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As the Financial System Inquiry prepares to publish its final report, national brokerage AFG has expectantly provided a last-minute submission that details the detrimental effect a fee-for-service model would have on Australia’s non-major lenders.
In a letter to Mr Murray obtained by Mortgage Business, AFG states that the removal of broker commissions would have serious ramifications for the broader lending market.
“Despite the fact that commissions are already disclosed with complete transparency, some submissions to the FSI are seeking to undermine the broking model under the alleged banner of ‘transparency’ by proposing the abolition of the commissions-based broking model in favour of a fee-based model,” the submission said.
“The proposal being promoted by some interests would result in mortgage customers being required to pay a direct fee for mortgage broking services.
“Under such a scheme it is likely that potential customers will seek to avoid this payment by engaging directly with a mortgage vendor at the branch level, where no fee would be applicable,” it said.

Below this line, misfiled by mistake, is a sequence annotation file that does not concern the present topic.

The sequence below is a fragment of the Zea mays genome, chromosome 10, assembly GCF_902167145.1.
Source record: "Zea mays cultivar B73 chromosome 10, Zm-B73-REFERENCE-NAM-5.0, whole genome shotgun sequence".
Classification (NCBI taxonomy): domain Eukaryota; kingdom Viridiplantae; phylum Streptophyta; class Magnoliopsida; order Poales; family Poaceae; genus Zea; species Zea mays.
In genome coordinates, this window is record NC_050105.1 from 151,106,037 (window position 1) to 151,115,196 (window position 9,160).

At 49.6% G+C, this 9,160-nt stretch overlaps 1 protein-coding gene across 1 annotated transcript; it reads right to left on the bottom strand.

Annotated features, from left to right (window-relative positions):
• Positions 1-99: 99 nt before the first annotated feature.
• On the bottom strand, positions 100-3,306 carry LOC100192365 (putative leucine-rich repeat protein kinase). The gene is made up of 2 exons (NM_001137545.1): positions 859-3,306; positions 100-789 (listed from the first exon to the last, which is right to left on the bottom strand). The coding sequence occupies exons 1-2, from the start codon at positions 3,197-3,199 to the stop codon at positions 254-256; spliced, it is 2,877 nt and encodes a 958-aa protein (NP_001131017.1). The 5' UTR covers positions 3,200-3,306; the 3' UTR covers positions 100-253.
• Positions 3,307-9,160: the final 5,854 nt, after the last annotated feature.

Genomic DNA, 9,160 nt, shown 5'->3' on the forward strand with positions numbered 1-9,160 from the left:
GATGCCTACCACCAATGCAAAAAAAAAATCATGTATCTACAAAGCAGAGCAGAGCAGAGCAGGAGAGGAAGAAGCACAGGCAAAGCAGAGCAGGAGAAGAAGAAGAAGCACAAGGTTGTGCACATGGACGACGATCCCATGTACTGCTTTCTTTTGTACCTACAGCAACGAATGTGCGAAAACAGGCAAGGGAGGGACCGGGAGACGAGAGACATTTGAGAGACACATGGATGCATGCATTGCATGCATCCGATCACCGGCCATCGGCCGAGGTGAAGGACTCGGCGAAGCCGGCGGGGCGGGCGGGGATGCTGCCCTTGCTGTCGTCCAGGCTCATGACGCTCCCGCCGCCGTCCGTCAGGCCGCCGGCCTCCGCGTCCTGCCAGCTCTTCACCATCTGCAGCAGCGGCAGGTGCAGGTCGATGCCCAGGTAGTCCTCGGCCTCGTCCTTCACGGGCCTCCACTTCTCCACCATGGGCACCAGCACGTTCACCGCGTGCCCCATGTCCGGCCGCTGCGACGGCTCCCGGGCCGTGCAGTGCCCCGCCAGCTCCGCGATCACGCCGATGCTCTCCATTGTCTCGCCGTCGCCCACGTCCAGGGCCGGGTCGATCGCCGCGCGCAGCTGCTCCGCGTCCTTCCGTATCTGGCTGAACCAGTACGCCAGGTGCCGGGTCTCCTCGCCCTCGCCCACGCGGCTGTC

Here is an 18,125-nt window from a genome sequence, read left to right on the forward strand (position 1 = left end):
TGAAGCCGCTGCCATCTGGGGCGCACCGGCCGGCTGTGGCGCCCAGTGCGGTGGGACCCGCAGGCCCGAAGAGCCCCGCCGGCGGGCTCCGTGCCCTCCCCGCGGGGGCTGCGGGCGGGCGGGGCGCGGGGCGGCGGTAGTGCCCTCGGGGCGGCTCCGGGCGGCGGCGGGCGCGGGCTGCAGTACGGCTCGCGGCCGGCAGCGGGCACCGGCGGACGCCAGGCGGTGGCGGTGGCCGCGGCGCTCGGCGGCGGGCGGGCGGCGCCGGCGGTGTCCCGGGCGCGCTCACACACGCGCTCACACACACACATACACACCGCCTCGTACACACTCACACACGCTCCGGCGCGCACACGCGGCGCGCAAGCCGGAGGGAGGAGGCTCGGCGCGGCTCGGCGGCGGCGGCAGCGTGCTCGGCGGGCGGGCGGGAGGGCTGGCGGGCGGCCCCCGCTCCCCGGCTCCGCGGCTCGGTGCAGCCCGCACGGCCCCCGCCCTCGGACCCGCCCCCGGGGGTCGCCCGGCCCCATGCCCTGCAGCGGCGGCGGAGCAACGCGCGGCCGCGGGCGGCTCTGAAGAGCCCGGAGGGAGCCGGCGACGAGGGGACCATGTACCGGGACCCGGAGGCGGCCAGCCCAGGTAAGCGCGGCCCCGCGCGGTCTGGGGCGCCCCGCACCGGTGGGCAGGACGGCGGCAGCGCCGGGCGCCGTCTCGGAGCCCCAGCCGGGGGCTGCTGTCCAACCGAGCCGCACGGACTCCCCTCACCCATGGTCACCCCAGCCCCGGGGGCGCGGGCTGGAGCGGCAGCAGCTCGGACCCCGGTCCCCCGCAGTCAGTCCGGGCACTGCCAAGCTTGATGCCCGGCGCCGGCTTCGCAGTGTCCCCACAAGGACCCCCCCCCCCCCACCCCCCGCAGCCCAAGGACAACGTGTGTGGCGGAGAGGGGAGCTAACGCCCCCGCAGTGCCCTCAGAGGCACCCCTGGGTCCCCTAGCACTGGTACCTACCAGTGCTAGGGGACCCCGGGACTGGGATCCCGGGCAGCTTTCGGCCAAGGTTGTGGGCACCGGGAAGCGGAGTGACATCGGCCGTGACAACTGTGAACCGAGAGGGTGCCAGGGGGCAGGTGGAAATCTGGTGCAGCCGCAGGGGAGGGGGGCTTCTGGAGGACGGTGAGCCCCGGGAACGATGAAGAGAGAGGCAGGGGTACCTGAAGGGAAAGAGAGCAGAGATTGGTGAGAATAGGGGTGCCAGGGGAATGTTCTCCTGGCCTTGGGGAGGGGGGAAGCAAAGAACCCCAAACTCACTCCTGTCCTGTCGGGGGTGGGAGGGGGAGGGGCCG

AFG argued that corralling mortgage customers into bank branch networks will have an “extremely detrimental impact” on Australia’s remaining non-major lending institutions.
“The loss of the broker-based distribution network would put these lenders at a major disadvantage to the large banks,” the submission stated.
“The resources required to establish a physical branch network to compete with the large banks creates an almost impassable barrier to entry.”
By undermining the broking model, proposals before the FSI advocating the removal of commissions would ultimately result in a significant reduction in competition in the mortgage sector, to the detriment of the consumer, AFG argued.
“Every mortgage customer will pay for reduced competition throughout the life of their loan,” AFG said.
Mr Murray was warned in the letter not to overlook the seriousness of the issue for the third-party industry.
“With thousands of brokers across the country, and around a further 60,000 jobs tied to the industry, the consequences should not be underestimated,” it said.